Young has sound advice
Legendary rocker Neil Young took his campaign for higher-fidelity digital sound to the stage of a technology conference Tuesday, saying a giant of the industry was on his side: the late Steve Jobs.
Young said the Apple co-founder was such a fan of music that he didn't use his iPod and its digitally compressed files at home. Instead, he used a physical format well known to have better sound.
"Steve Jobs was a pioneer of digital music. His legacy is tremendous," Young said. "But when he went home, he listened to vinyl [albums]."
Young told the "D: Dive Into Media" conference Tuesday that he spoke with Jobs about creating a format that has 20 times the fidelity of files in the most current digital formats, including MP3.
Such a format, he said, would contain 100 percent of the data of music as it is created in a studio, as opposed to 5 percent in compressed formats including Apple's AAC. Each song would be huge, and a new storage and playback device might only hold 30 albums. Each song would take about 30 minutes to download, which is fine if you leave your device on overnight, he said.
"Sleep well. Wake up in the morning. Play some real music and listen to the joy of 100 percent of the sound of music," he said.
Abdul exiting 'X'
Paula Abdul joined the exodus from Fox's disappointing "The X Factor," attributing her departure to business trumping all else.
Abdul said Tuesday she won't return to "dear friend" Simon Cowell's singing contest when it begins its second season later this year. Her announcement followed Monday's exits of fellow judge Nicole Scherzinger and host Steve Jones.
"I've learned through my longevity in this industry that business decisions oftentimes override personal considerations," Abdul said in a measured statement. She and others involved with the show understand the situation, she said, adding, "Simon is, and will remain, a dear friend of mine, and I've treasured" working on "X Factor."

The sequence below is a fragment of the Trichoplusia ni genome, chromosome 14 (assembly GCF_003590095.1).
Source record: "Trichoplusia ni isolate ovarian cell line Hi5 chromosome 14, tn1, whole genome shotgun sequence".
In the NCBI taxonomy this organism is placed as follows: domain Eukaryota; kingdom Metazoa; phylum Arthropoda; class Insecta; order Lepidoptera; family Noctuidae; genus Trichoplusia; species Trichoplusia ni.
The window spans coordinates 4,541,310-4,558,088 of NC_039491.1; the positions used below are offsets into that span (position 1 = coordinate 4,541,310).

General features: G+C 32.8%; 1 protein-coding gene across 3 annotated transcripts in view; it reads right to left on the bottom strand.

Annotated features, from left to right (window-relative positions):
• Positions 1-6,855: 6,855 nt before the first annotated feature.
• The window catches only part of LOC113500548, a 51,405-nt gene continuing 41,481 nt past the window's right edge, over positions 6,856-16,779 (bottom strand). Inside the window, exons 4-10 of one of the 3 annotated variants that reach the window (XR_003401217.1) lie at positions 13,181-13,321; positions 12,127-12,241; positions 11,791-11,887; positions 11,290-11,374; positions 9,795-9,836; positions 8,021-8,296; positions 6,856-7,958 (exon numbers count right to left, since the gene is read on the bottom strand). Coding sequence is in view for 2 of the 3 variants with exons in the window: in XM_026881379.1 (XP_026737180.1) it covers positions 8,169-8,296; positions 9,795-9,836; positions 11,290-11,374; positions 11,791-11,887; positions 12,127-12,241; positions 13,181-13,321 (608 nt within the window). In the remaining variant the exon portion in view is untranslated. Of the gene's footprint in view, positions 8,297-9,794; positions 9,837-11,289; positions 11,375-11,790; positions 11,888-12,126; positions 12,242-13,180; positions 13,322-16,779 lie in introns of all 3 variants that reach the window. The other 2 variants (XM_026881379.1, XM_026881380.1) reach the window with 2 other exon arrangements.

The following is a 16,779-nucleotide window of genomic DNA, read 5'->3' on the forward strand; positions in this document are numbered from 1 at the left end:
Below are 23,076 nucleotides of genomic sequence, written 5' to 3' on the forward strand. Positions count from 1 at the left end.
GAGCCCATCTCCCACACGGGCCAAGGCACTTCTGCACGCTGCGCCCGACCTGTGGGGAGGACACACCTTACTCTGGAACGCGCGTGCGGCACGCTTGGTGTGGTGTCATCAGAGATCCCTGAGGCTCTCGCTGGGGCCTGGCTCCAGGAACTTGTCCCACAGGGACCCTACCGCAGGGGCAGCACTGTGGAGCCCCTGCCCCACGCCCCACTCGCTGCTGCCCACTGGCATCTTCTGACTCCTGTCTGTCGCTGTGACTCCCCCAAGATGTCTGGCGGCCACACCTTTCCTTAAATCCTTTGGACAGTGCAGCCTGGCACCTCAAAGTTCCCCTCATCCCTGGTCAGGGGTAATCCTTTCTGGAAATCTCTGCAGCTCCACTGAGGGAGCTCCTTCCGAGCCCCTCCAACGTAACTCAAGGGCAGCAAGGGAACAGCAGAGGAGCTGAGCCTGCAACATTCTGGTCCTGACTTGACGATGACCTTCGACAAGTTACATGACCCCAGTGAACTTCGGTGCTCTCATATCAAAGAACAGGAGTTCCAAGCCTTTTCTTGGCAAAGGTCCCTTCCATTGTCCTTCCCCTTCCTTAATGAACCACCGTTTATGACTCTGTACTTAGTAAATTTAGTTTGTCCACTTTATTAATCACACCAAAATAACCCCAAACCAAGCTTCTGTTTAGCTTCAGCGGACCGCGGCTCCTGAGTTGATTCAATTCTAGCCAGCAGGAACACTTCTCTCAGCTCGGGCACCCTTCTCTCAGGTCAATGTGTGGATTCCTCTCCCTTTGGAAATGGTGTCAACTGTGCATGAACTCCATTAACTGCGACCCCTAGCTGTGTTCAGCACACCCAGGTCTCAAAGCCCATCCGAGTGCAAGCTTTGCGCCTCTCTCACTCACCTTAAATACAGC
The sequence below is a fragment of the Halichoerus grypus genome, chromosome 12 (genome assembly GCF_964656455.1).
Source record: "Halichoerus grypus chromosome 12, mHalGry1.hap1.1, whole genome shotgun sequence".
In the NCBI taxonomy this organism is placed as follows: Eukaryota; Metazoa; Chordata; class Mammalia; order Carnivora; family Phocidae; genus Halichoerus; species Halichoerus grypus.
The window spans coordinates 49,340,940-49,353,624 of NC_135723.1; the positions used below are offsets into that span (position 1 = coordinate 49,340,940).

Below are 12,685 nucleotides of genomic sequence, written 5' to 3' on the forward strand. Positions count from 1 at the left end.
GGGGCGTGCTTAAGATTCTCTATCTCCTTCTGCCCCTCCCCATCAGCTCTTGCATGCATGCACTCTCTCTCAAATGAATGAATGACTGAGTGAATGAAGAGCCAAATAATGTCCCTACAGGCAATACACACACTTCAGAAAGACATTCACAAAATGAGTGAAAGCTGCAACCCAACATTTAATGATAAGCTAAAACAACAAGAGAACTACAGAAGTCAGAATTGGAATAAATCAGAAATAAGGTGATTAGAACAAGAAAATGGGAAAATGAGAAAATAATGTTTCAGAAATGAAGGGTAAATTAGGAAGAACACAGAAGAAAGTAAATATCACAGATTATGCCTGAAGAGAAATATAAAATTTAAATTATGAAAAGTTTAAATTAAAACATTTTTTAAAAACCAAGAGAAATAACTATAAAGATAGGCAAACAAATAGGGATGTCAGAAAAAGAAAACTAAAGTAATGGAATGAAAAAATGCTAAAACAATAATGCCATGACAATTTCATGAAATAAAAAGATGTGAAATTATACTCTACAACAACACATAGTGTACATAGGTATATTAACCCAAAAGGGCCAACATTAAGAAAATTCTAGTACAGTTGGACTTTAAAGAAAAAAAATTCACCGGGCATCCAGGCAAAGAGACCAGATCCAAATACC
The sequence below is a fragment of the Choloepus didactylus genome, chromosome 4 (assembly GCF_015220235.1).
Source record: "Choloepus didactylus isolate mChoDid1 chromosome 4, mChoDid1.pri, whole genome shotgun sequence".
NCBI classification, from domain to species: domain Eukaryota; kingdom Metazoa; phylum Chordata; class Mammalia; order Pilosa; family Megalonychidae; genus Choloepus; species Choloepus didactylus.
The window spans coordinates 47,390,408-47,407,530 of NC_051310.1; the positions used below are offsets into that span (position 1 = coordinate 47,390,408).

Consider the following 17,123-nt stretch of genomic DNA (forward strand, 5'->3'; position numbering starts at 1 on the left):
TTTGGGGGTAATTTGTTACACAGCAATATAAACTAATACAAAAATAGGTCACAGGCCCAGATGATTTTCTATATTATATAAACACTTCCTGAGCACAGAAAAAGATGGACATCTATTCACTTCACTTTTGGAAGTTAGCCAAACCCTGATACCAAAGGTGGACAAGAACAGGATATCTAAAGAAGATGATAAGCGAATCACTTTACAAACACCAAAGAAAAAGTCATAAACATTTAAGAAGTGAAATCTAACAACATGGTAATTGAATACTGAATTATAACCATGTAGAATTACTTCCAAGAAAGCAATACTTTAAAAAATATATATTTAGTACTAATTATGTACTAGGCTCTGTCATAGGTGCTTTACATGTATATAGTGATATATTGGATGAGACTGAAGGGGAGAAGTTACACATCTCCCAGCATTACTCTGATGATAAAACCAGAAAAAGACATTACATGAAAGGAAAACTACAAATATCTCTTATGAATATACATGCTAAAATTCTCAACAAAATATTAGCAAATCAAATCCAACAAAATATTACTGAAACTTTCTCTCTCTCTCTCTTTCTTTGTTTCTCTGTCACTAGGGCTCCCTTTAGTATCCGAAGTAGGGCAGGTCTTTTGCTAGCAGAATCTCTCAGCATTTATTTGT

In a separate statement, Cowell didn't address the reason for the changes but thanked the exiting threesome "for everything they did last year."
A star is bullied
Patrick J. Adams, star of USA Network's legal drama "Suits," says he was teased when he was a teenager for being interested in theater.
"When you're the guy doing the school plays, that's not necessarily as cool as some of the other people," Adams said in a recent interview. "I got bullied a ton. I got pushed around a lot."
But things changed for Adams.
"By the end of high school, the same guy who was beating me up in the ninth grade and causing me so much strife, by the end of high school was the guy who was asking me how to write a play," Adams said. "Now he's my friend on Facebook and he's always sort of asking me questions about how he can break into the business and [for] my suggestions to become a better actor and writer."
Adams recently visited a high school in St Louis and talked with students about their experiences with bullying.